Angry Stonehaven flood victims demand resignation

FURIOUS residents of the Aberdeenshire town of Stonehaven – devastated by two floods since November 2009 – have been warned they will have to live with the threat of further damage to their homes for at least four years before an effective protection scheme can be put in place.

Colin Mackenzie, the chief executive of Aberdeenshire Council, faced a call to resign at a stormy public meeting in the town on Tuesday night at which the timescale for the construction of a flood alleviation scheme was revealed.

And yesterday Greig Walker, the spokesman for the Stonehaven Community Flood Action Group, said the residents of the town were not prepared to wait another four years. And they were demanding immediate action by the council to counter the threat of further flooding.

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He said: “Every time there is heavy rain nobody sleeps. We are totally dissatisfied with the lack of action by the council and we want something to be put in place tomorrow to protect our homes – not in four years’ time.”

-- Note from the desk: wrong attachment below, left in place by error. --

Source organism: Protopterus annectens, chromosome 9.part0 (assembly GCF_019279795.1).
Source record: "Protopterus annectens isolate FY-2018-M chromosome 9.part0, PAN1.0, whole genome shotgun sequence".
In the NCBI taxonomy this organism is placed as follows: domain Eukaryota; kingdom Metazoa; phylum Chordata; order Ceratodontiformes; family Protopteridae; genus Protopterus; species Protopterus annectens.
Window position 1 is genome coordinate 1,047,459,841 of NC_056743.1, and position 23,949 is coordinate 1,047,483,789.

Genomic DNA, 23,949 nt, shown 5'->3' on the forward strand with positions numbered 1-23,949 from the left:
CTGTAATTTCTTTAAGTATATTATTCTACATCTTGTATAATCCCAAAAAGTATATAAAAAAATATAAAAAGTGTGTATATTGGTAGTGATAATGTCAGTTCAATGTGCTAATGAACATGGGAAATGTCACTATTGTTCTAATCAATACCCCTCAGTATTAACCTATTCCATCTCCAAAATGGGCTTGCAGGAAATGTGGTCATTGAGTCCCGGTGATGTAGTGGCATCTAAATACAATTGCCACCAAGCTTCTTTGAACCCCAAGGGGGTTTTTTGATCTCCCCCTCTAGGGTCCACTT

Mr Walker said the action group was demanding at least the installation of a system of new storm drains and a system of emergency pumps to counter the flooding threat in the harbour area of the town,

At least 40 homes and businesses were flooded two days before Christmas after the River Carron burst its banks and flooded roads around the High Street area of Stonehaven for the second time in three years. Many of the homes were also flooded in November 2009, when the Carron also burst its banks.

John Briggs, whose carpet shop in the town’s Bridgefield was flooded for a second time, called for the resignation of the chief executive at the public meeting attended by almost 500 townspeople.

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He said: “We need to see something happening on the ground.”

Mr Mackenzie had earlier confirmed that the council was working on a timescale of “between two and four years”.

He said: “It would be irresponsible of me to say that we could do it any quicker than that. We will do it as quickly as we can but that is the realistic timescale – two to four years.

“I do understand that it is difficult for people which is why we will work with the flood action group to see how we can help to build community resilience.”

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Mr Mackenzie also announced that the council was committed to appointing a lead officer to take responsibility for the implementation of a flood alleviation scheme “as soon as we can.”

He added: “We are listening and we will respond. We will take account of everything we have heard .”